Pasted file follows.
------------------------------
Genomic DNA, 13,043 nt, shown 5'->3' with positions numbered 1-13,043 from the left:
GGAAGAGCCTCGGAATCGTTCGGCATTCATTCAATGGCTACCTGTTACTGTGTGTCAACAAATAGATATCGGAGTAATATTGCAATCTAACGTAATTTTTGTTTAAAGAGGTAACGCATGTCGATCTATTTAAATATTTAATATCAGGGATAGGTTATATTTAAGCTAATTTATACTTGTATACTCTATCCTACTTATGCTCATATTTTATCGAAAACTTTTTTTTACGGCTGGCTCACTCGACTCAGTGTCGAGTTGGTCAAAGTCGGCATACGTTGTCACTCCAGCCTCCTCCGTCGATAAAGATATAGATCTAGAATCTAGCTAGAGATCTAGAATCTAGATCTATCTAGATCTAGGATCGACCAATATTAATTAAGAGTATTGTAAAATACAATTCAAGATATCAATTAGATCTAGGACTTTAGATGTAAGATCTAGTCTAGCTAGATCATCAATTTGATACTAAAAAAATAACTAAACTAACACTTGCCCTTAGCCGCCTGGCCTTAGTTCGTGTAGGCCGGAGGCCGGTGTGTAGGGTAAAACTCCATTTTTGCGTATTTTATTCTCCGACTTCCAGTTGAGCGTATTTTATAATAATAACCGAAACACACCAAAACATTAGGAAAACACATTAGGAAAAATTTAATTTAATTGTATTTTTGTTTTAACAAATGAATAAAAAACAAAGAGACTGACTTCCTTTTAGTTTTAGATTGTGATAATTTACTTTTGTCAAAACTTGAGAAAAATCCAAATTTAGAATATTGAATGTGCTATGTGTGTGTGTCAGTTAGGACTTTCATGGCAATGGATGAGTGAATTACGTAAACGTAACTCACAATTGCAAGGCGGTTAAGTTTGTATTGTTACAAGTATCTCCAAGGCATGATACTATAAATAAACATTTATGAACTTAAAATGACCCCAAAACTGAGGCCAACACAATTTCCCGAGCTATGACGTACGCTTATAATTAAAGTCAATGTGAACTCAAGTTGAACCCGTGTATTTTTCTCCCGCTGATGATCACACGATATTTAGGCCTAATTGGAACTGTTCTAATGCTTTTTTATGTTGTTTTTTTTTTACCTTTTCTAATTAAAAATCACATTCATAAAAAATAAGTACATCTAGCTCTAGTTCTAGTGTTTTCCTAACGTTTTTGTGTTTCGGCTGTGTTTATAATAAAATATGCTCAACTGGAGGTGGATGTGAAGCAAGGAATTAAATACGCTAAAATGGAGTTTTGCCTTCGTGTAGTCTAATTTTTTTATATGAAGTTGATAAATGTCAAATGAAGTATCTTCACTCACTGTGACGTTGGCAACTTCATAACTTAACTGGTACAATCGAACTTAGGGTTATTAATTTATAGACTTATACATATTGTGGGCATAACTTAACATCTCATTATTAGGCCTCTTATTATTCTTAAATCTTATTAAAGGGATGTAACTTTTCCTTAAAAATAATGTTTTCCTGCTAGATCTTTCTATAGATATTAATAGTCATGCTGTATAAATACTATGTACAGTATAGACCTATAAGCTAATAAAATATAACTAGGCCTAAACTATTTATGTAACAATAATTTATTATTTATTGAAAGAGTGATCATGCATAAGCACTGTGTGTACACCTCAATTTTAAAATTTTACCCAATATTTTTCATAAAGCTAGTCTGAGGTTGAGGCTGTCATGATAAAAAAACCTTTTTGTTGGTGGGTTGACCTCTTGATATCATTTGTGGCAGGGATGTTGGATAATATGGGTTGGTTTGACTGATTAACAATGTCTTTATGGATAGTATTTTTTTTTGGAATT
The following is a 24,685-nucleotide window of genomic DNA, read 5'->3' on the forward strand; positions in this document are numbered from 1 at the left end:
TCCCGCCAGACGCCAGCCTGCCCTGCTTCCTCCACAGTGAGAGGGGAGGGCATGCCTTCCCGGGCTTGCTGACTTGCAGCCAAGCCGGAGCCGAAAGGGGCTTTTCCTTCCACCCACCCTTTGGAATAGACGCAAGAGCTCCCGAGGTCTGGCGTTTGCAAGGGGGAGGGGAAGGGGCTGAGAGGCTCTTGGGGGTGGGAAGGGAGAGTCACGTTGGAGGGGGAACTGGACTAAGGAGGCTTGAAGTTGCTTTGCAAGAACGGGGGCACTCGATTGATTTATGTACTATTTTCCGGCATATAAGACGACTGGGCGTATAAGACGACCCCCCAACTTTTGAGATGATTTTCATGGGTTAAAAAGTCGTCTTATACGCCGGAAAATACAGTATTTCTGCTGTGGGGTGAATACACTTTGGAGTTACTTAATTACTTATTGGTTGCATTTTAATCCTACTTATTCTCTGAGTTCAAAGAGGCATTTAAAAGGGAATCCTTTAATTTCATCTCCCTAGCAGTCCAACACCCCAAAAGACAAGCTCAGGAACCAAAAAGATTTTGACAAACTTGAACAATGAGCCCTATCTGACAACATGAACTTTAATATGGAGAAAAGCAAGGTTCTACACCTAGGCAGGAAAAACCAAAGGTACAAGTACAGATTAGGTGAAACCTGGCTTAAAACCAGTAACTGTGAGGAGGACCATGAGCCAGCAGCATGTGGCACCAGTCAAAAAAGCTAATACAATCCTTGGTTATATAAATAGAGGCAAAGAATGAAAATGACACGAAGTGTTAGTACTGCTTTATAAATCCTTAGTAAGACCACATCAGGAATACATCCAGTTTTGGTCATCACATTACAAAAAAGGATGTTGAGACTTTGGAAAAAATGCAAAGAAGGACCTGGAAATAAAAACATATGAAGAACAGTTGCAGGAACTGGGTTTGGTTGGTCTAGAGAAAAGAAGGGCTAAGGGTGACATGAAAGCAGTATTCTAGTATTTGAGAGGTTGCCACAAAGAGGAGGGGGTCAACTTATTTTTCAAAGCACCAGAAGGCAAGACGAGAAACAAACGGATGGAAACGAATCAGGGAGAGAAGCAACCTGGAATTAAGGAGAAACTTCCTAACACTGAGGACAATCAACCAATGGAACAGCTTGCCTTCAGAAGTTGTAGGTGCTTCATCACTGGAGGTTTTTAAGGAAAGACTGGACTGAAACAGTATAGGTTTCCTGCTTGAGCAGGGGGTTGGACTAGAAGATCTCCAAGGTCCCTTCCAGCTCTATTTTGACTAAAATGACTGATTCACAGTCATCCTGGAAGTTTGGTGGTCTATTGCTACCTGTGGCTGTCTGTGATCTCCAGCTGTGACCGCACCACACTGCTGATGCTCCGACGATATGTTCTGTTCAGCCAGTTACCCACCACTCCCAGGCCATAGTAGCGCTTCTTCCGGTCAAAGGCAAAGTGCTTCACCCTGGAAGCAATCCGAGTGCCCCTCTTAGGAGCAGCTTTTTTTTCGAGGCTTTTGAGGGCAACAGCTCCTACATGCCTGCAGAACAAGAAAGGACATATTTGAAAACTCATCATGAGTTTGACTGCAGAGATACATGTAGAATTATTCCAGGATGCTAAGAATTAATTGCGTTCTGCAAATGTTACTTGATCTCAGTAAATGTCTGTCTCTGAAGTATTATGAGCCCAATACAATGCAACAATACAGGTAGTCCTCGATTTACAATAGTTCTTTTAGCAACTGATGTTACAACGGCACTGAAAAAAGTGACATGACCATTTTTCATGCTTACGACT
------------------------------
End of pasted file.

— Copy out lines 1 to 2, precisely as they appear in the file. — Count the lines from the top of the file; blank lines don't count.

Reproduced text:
Genomic DNA, 13,043 nt, shown 5'->3' with positions numbered 1-13,043 from the left:
GGAAGAGCCTCGGAATCGTTCGGCATTCATTCAATGGCTACCTGTTACTGTGTGTCAACAAATAGATATCGGAGTAATATTGCAATCTAACGTAATTTTTGTTTAAAGAGGTAACGCATGTCGATCTATTTAAATATTTAATATCAGGGATAGGTTATATTTAAGCTAATTTATACTTGTATACTCTATCCTACTTATGCTCATATTTTATCGAAAACTTTTTTTTACGGCTGGCTCACTCGACTCAGTGTCGAGTTGGTCAAAGTCGGCATACGTTGTCACTCCAGCCTCCTCCGTCGATAAAGATATAGATCTAGAATCTAGCTAGAGATCTAGAATCTAGATCTATCTAGATCTAGGATCGACCAATATTAATTAAGAGTATTGTAAAATACAATTCAAGATATCAATTAGATCTAGGACTTTAGATGTAAGATCTAGTCTAGCTAGATCATCAATTTGATACTAAAAAAATAACTAAACTAACACTTGCCCTTAGCCGCCTGGCCTTAGTTCGTGTAGGCCGGAGGCCGGTGTGTAGGGTAAAACTCCATTTTTGCGTATTTTATTCTCCGACTTCCAGTTGAGCGTATTTTATAATAATAACCGAAACACACCAAAACATTAGGAAAACACATTAGGAAAAATTTAATTTAATTGTATTTTTGTTTTAACAAATGAATAAAAAACAAAGAGACTGACTTCCTTTTAGTTTTAGATTGTGATAATTTACTTTTGTCAAAACTTGAGAAAAATCCAAATTTAGAATATTGAATGTGCTATGTGTGTGTGTCAGTTAGGACTTTCATGGCAATGGATGAGTGAATTACGTAAACGTAACTCACAATTGCAAGGCGGTTAAGTTTGTATTGTTACAAGTATCTCCAAGGCATGATACTATAAATAAACATTTATGAACTTAAAATGACCCCAAAACTGAGGCCAACACAATTTCCCGAGCTATGACGTACGCTTATAATTAAAGTCAATGTGAACTCAAGTTGAACCCGTGTATTTTTCTCCCGCTGATGATCACACGATATTTAGGCCTAATTGGAACTGTTCTAATGCTTTTTTATGTTGTTTTTTTTTTACCTTTTCTAATTAAAAATCACATTCATAAAAAATAAGTACATCTAGCTCTAGTTCTAGTGTTTTCCTAACGTTTTTGTGTTTCGGCTGTGTTTATAATAAAATATGCTCAACTGGAGGTGGATGTGAAGCAAGGAATTAAATACGCTAAAATGGAGTTTTGCCTTCGTGTAGTCTAATTTTTTTATATGAAGTTGATAAATGTCAAATGAAGTATCTTCACTCACTGTGACGTTGGCAACTTCATAACTTAACTGGTACAATCGAACTTAGGGTTATTAATTTATAGACTTATACATATTGTGGGCATAACTTAACATCTCATTATTAGGCCTCTTATTATTCTTAAATCTTATTAAAGGGATGTAACTTTTCCTTAAAAATAATGTTTTCCTGCTAGATCTTTCTATAGATATTAATAGTCATGCTGTATAAATACTATGTACAGTATAGACCTATAAGCTAATAAAATATAACTAGGCCTAAACTATTTATGTAACAATAATTTATTATTTATTGAAAGAGTGATCATGCATAAGCACTGTGTGTACACCTCAATTTTAAAATTTTACCCAATATTTTTCATAAAGCTAGTCTGAGGTTGAGGCTGTCATGATAAAAAAACCTTTTTGTTGGTGGGTTGACCTCTTGATATCATTTGTGGCAGGGATGTTGGATAATATGGGTTGGTTTGACTGATTAACAATGTCTTTATGGATAGTATTTTTTTTTGGAATT